CORPORATE CRIME REPORTER
Guilty Plea: Fake Debarment Raises its Ugly Head
19 Corporate Crime Reporter 41(1), October 17, 2005
Fake debarment has raised its ugly head again.
Fake debarment is where the government needs to get a guilty plea.
But imposing a guilty plea on a major health care provider would exclude it from doing business with Medicare and Medicaid.
Which would be the corporate death penalty for any major health care provider.
So, just to keep up appearances all around, a deal is cut.
An inconsequential unit of the U.S. subsidiary of the giant foreign multinational pleads guilty to the crime.
And that’s the unit that is debarred from doing business with the U.S. government, even though it has no business with the U.S. government to begin with.
A huge fine is imposed – but usually no more than was stolen to begin with.
The False Claims Act attorneys get their cut.
The government can boast that it gained a guilty plea.
And the company can continue to sell its drugs to the federal government.
All parties refuse to criticize the agreement – because all parties benefit from the agreement.
Except the public interest – which benefits from real debarment – because it deters criminal wrongdoers from future wrongdoing and sends a strong general deterrence message to corporate criminals at large – don’t rip-off the government – or it’s the death penalty.
And so it came to pass today.
The Justice Department informs us that Serono Labs, a unit of the U.S. subsidiary of the Swiss corporation, Serono, S.A., agreed to plead guilty to the illegal marketing of its AIDS drug Serostim.
The corporate parents will pay a $136.9 criminal fine and an additional $567 million to settle civil liabilities – including liabilities under the False Claims Act.
Serostim is used to treat AIDS wasting, a condition involving profound involuntary weight loss in AIDS patients.
Serono Labs – the unit of the U.S. parent – will plead guilty to charges that the company conspired with medical device manufacturer RJL Sciences to market bioelectrial impedance analysis (BIA) computer software packages for use in calculating body cell mass and diagnosing AIDS wasting.
The device has not been approved by the Food and Drug Administration for these uses.
Serono Labs conspired with RJL to increase the market for the devices/software in order to increase the market for Serostim, federal officials alleged.
Serono Labs employees also directly administered BIA tests to patients to induce doctors to prescribe Serostim and to get Medicaid agencies and other payers to reimburse for the drug.
RJL and its president, Rudolph J. Liedtke, pled guilty to their roles in the conspiracy earlier this year and are awaiting sentencing.
Serono Labs also plead guilty to offering physicians an all expense-paid trip to a medical conference in Cannes, France in return for the doctors writing up to 30 new prescriptions of Serotism, which cost $21,000 per course of treatment, for a total value of $630,000 per doctor.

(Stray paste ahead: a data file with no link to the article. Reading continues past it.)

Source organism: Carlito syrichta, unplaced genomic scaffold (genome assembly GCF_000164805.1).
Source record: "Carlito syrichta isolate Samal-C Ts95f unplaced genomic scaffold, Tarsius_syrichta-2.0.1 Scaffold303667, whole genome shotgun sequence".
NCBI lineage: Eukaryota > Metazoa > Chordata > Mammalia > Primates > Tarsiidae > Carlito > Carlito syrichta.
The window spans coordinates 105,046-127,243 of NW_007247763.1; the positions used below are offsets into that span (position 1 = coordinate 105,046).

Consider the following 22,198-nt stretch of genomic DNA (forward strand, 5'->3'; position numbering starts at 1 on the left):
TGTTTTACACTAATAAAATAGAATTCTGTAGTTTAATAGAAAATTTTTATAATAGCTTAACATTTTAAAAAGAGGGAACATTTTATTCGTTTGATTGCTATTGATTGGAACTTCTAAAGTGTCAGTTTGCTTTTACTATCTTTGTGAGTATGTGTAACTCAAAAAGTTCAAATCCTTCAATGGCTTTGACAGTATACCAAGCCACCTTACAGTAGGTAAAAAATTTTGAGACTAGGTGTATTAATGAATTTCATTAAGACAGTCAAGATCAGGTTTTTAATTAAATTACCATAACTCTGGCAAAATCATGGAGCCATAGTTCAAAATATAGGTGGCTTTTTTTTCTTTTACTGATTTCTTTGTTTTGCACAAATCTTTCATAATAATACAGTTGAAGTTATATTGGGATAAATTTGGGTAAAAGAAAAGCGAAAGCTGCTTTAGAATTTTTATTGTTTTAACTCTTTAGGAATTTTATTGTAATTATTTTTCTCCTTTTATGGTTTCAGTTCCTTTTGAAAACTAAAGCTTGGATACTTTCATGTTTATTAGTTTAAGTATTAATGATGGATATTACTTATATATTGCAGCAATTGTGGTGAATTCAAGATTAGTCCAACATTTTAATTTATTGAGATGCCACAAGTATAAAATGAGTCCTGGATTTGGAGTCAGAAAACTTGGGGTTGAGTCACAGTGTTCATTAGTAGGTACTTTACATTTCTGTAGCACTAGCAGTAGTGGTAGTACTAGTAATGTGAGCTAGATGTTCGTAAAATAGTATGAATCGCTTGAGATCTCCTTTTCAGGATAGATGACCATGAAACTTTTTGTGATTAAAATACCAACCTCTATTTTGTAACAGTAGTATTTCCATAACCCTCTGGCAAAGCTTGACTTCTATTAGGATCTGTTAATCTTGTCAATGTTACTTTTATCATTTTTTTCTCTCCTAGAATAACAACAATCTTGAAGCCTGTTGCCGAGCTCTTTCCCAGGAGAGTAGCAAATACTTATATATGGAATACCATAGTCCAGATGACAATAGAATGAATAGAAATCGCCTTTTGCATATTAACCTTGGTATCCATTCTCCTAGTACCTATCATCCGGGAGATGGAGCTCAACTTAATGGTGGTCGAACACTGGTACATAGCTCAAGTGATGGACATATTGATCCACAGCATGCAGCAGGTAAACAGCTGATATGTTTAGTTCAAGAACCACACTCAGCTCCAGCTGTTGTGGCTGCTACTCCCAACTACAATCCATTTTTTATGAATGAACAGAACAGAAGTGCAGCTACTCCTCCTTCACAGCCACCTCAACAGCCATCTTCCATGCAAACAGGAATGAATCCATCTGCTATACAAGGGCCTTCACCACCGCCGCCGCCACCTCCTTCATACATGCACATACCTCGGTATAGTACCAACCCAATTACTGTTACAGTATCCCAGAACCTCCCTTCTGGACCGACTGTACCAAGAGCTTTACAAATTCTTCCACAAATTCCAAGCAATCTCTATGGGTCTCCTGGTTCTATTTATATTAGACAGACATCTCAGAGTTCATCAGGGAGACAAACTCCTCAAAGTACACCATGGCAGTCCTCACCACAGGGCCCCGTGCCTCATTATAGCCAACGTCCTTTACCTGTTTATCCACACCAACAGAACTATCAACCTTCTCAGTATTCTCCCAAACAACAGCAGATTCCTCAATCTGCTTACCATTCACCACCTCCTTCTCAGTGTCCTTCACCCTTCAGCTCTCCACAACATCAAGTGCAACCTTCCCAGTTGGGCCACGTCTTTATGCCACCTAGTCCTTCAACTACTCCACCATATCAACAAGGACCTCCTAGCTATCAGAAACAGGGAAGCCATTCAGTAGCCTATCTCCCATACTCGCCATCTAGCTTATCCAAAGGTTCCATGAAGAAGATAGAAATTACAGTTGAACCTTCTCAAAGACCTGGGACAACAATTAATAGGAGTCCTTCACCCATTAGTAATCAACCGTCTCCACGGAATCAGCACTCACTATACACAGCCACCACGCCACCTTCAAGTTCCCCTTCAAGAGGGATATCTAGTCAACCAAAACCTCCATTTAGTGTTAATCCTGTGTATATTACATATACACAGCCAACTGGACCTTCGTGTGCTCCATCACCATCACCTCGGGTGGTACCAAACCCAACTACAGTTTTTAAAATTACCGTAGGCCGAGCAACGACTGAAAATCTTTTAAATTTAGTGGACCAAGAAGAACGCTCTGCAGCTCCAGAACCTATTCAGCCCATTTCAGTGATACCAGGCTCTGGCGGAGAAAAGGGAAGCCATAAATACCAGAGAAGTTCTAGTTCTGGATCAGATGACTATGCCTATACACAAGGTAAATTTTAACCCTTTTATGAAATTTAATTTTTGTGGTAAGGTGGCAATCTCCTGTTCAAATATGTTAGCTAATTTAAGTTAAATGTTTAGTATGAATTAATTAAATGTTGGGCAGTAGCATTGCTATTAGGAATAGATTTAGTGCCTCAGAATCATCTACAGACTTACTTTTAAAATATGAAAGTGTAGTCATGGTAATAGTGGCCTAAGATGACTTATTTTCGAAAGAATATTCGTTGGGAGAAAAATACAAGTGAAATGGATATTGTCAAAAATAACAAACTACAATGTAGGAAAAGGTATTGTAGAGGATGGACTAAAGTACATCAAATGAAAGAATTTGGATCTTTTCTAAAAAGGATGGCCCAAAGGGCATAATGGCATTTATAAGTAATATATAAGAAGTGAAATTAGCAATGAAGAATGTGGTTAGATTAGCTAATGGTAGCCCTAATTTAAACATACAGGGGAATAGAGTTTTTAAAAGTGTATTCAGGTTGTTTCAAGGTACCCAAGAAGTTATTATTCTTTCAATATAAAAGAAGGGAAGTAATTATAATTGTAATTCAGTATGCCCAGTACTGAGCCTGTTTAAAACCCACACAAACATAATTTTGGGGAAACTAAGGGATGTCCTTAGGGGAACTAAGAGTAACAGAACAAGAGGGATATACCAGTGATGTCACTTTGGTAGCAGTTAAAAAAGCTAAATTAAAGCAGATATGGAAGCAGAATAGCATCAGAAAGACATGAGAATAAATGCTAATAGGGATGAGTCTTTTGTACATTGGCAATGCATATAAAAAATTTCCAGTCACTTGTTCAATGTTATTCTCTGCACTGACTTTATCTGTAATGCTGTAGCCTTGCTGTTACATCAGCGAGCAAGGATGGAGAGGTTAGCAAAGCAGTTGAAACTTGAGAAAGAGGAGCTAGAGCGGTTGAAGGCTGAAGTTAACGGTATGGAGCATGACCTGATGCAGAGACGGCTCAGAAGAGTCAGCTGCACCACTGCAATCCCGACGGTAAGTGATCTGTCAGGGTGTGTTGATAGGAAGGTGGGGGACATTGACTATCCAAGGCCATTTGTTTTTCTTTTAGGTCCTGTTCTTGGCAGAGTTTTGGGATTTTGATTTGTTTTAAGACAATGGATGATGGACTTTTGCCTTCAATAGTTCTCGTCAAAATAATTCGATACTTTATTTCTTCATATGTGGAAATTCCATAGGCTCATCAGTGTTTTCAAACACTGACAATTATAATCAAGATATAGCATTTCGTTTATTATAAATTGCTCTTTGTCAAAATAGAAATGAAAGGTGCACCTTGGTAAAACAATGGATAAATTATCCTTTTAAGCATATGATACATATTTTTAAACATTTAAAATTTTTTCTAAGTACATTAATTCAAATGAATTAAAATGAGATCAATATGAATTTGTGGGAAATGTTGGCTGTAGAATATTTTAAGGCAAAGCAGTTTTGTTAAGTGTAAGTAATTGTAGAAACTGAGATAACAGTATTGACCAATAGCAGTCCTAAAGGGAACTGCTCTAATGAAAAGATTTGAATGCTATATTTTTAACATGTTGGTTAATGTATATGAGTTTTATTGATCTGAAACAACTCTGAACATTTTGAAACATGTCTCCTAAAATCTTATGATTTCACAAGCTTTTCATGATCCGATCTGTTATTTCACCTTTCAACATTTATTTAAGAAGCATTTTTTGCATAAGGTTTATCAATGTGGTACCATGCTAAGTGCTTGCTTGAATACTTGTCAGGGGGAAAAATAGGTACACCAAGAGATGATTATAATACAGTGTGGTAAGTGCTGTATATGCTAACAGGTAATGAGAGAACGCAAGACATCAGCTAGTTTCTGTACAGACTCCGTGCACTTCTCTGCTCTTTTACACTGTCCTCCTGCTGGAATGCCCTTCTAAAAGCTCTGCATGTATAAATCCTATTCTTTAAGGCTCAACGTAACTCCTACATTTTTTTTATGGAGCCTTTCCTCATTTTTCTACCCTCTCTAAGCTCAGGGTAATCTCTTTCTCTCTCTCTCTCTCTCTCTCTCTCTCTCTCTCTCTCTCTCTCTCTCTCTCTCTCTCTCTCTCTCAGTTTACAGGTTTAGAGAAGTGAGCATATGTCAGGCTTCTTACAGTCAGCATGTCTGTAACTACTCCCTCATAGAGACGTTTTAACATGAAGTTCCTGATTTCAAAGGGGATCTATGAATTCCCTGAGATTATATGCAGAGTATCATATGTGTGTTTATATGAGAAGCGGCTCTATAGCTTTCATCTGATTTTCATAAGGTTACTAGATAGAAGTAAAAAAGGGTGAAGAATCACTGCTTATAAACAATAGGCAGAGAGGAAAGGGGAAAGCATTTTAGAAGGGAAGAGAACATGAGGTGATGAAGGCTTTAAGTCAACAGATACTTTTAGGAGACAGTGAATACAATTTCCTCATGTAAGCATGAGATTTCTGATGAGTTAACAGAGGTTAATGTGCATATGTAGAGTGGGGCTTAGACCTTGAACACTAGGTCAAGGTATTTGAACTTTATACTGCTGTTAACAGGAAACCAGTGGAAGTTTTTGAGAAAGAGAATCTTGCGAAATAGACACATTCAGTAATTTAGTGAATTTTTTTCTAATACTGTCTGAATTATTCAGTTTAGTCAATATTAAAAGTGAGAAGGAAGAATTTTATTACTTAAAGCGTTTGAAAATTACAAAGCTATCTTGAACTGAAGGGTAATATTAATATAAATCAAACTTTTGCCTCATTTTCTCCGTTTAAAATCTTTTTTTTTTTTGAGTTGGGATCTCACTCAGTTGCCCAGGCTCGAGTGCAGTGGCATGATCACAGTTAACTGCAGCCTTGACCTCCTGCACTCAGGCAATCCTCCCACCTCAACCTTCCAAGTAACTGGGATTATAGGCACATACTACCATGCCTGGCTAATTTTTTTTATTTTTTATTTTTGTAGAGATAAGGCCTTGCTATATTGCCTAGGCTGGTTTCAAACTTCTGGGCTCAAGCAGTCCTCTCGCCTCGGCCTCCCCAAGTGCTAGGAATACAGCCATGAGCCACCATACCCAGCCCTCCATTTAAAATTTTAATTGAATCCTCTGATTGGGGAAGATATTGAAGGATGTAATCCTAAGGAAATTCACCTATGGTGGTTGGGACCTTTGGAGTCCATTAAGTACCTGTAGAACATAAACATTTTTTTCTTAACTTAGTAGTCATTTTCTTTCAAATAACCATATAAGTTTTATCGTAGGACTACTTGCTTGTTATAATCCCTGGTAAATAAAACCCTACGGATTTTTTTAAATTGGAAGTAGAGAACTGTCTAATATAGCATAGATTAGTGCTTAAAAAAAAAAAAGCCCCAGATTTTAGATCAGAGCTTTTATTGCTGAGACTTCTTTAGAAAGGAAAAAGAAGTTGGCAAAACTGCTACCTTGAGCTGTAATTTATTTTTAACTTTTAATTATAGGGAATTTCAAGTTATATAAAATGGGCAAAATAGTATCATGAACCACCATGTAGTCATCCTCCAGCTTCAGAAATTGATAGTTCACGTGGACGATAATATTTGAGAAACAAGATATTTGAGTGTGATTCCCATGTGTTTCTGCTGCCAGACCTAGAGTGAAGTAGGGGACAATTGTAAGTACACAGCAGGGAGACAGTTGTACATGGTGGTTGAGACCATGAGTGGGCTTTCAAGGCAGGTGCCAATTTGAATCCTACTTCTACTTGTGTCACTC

Serono Labs will be excluded from all federal health care programs for at least five years.
But Serono's U.S. subsidiary, Serono Holding and all U.S. affiliates will not be so excluded.
And the Swiss parent will not be adversely affected by the exclusion.
In a side non-prosecution agreement, cut with Serono outside counsel Henry DePippo, a partner at Nixon Peabody in Rochester, New York, the Justice Department promised not to criminally prosecute the U.S. parent or the Swiss multinational parent.
“There have been some pretty creative plea agreements to avoid debarment,” William Mateja told us last week before the news of the Serono settlement broke. Mateja was former point person for the Justice Department’s Corporate Fraud Task Force. He’s now a partner at Fish & Richardson in Dallas. “But it raises an important question – should we be engaging in those kind of arrangements? Obviously, Congress felt strongly that if a health care fraud provider had been convicted of certain misconduct, it should be debarred. Some deference should be given to Congress’ intent.” (For a complete transcript of the question/answer format interview with Mateja, see 19 Corporate Crime Reporter (40)(10-16), October 17, 2005, print edition only.)
Patrick Burns of Taxpayers Against Fraud, applauded the settlement, despite the fact that it included what he called a “fake debarment.”
“The exclusion is clearly window dressing,” he said.
“It’s like shooting buckshot over their heads,” Burns said. “It’s the government saying – we just fired a shot over their head, with the full knowledge that the government could lower the barrel and end the business next time.”
Which they won’t, because the government doesn’t believe in the death penalty for health care fraud.
Serono general counsel Tom Gunning wouldn’t say whether or not Serono Labs had any employees – and if so, how many.
Gunning did say that Serono Labs currently has no business with the federal government.
The civil settlement resolves allegations that Serono knowingly submitted false and fraudulent claims for Serostim that were not eligible for reimbursement because they were for the unnecessary and/or off label use of Serostim and because the claims were for prescriptions induced by kickbacks.
The federal probe was launched in 2000 when a Serono Labs employee in Massachusetts filed a False Claims Act suit.
Four other employees filed similar suits in Maryland and Connecticut.
The individuals who filed the whistleblower suits will share in approximately $51.8 million.
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